My My favorite topic right now having suffered badly with some stocks such as AMR. AMR is one of best examples of shareholders being shafted. Although they had billions in reserves AMR stated it was in the best interest of the shareholders perhaps they meant stakeholders which include unions, bond holders, passengers, public entities, debtors, creditors (experts, advisors and executives. The latter group who should be serving the interests of shareholders only or at least mostly clearly has an agenda that does little for shareholders. There is so much common sense that ownership collectively has the ultimate authority. Unions are being blamed of course and they do share much of it. However the board and management are the enemies of shareholders as their plan is to wipe out existing shareholders and issue fresh shares. What it means is that the big guns have disposed of their shares and the entire stake is mostly held by retail small investors either direct or indirect through funds etc. and they believe deserve to be screwed as they did not heed the Wall Street warning and did not see through the AMR lies.

      Where a company is for the public good or the union stakeholder and not the shareholder – is that not communism? – Taking possession of someone’s asset for the public good- whittle down its value first is common in Venezuela. The mystery to me is why shareholders have tolerated greedy ceos and a corrupt board of directors who are in the pocket of the executives and high flyer advisors who also make big bucks on our back. I agree with Franklin about voting rights, many times its only advisory but i do think there are key issues that need the direct approval of shareholders 1) compensation, when extraordinary, e.g. over $1 million .2) board of directors and who they are nominated by, who they truly represent shareholders or other stakeholders 3) role and compensation of advisors and other issues that are unfair to shareholders.

      Franklin I understand exactly how you feel about voting. I have been voting http://www.proxyvote.com. I have over 100 shares so it can be timely. But i go into web site and I vote NO to directors who have no real qualifications- potential yes men, I mostly vote no to the compensation. On some occasions i actually vote yes, where there is clarity and a sense of fair play with shareholders, very rare. If all shareholders voted no, IF IN DOUBT VOTE NO, then shareholders will once again be relevant. Government can help with shareholder reforms where a shareholder can have a fixed; position on an issue -e.g. no to poison pill. Just be like Nancy Regan and “just say no”, be lazy if you want and if they dangle reasons that benefit you , heck vote YES. But we have to vote otherwise we are screwed. Government can help, – companies should be required to set up a web site for their owners where they can review qualifications of director and ask questions before voting. There should be greater ease in suing individuals rather than the company you own , perhaps lawsuits where they are are serous ethical breaches.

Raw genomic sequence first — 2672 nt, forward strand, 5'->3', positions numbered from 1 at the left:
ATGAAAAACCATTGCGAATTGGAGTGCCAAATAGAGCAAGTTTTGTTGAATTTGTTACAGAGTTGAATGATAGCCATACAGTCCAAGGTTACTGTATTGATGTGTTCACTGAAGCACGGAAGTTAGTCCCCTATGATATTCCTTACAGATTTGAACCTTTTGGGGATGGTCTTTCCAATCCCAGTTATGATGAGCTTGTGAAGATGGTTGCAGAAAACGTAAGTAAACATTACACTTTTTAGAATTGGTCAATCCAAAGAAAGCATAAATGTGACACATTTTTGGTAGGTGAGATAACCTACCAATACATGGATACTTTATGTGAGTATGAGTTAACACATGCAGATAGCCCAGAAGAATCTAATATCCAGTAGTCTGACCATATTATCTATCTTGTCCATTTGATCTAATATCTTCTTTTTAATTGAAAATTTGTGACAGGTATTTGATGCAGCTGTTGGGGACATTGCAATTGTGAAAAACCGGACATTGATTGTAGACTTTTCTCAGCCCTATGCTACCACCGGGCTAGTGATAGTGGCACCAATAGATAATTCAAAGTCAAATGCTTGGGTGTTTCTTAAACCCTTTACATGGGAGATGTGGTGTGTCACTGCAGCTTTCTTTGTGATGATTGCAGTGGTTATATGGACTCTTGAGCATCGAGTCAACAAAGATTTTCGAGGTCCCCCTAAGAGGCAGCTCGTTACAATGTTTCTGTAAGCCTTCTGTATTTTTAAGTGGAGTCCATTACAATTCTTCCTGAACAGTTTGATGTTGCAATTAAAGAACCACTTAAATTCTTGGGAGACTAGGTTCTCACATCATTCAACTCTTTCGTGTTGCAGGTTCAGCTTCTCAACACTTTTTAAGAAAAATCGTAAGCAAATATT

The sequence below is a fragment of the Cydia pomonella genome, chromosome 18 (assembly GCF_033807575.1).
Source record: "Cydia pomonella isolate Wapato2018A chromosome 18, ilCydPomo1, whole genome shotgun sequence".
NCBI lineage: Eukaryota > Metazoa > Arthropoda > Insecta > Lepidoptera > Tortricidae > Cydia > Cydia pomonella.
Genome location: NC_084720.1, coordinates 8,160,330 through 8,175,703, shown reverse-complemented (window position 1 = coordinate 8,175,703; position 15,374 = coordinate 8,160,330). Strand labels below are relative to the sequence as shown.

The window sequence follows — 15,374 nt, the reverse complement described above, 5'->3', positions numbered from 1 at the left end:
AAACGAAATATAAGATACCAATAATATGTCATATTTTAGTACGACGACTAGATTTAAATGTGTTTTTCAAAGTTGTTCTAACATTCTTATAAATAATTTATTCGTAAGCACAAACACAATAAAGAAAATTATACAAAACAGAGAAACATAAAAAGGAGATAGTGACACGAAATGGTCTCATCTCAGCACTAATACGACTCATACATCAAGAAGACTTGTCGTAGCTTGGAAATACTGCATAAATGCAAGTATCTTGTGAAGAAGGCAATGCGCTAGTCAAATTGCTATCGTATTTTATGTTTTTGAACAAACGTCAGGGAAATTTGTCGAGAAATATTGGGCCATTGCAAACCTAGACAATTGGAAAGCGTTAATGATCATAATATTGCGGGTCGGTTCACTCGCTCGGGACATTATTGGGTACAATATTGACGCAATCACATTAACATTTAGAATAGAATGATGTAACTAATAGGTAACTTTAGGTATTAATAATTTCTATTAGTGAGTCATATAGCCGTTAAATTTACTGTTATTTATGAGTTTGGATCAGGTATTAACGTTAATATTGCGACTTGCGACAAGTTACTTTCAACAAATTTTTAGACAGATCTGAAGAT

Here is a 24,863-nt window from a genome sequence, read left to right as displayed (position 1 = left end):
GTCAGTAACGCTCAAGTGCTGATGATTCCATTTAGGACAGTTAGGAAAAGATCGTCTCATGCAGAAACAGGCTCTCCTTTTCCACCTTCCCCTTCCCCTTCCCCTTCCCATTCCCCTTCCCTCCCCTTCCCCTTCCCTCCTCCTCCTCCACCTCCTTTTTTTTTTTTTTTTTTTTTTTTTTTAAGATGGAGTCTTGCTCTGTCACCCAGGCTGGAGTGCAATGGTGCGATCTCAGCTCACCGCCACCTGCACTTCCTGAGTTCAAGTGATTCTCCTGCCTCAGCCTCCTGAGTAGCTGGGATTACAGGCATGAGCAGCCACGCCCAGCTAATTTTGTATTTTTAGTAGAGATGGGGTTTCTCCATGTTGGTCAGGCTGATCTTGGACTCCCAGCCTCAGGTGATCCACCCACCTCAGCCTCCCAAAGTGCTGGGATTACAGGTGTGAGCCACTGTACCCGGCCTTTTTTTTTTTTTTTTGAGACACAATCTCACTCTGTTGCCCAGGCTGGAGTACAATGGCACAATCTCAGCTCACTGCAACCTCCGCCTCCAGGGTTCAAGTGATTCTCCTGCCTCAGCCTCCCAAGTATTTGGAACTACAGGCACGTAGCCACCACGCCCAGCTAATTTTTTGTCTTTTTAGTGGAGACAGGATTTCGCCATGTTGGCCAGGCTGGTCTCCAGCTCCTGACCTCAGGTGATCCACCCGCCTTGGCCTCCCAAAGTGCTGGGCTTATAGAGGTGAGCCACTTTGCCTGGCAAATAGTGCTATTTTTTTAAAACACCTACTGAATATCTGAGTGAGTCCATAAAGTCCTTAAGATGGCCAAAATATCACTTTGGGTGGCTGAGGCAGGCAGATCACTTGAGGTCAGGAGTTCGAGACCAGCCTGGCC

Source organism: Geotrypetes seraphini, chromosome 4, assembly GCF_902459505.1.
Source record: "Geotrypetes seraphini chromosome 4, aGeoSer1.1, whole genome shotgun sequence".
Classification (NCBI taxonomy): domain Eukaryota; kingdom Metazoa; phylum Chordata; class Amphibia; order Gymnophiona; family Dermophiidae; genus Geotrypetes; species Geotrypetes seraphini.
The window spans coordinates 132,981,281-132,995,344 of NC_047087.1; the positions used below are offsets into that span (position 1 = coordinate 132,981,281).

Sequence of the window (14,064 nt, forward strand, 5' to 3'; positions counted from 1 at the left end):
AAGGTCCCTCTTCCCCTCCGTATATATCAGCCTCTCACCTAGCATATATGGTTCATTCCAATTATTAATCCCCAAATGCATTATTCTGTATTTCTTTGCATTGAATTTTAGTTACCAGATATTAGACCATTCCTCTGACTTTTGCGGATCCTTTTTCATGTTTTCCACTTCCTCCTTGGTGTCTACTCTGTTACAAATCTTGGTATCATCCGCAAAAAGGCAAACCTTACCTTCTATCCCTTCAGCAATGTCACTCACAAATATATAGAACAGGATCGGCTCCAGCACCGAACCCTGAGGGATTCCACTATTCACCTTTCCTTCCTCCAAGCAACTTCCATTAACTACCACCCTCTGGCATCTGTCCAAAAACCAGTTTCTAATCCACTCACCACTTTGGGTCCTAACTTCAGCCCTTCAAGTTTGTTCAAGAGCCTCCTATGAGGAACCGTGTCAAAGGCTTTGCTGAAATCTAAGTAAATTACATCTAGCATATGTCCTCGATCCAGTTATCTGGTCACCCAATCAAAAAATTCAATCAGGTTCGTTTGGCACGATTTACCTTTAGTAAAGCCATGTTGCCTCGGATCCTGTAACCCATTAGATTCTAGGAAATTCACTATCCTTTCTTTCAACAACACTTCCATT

2. Jeffery S. on

    Thanks for the thoughtful post and the Bainbridge link. One option is to follow those who prefer to classify shareholder rights as essentially “rights to residual” rather than rights to ownership. This addresses some of the problems you suggest. Strangely, Boatright and his critics may find this terminology appropriate.

  3. Fibocycle on

    Excellent entry Chris. I have been to shareholder meetings that were merely a mockery of the entire shareholder-ownership concept. It can be a very frustrating experience–especially when there is alleged fraud or malfeasance at issue. While I was reading this and contemplating the issue afterwords my mind kept returning to the notion of corporate rights (Thursday, September 24, 2009) and the reciprocity of the two. Seems that the notion is a breeding ground for paradox.

  4. […] are sometimes said to own the company. That’s not literally true, for lots of reasons. (See: Do Toyota’s Shareholders Own the Company?) What shareholders really own is the right to part of a company’s profits (if any) after all […]

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  6. […] (#3) appeared in a blog entry on whether a company’s shareholders really “own” the company, as well as in an older blog entry about “Patriotism vs. Globalization in the Auto […]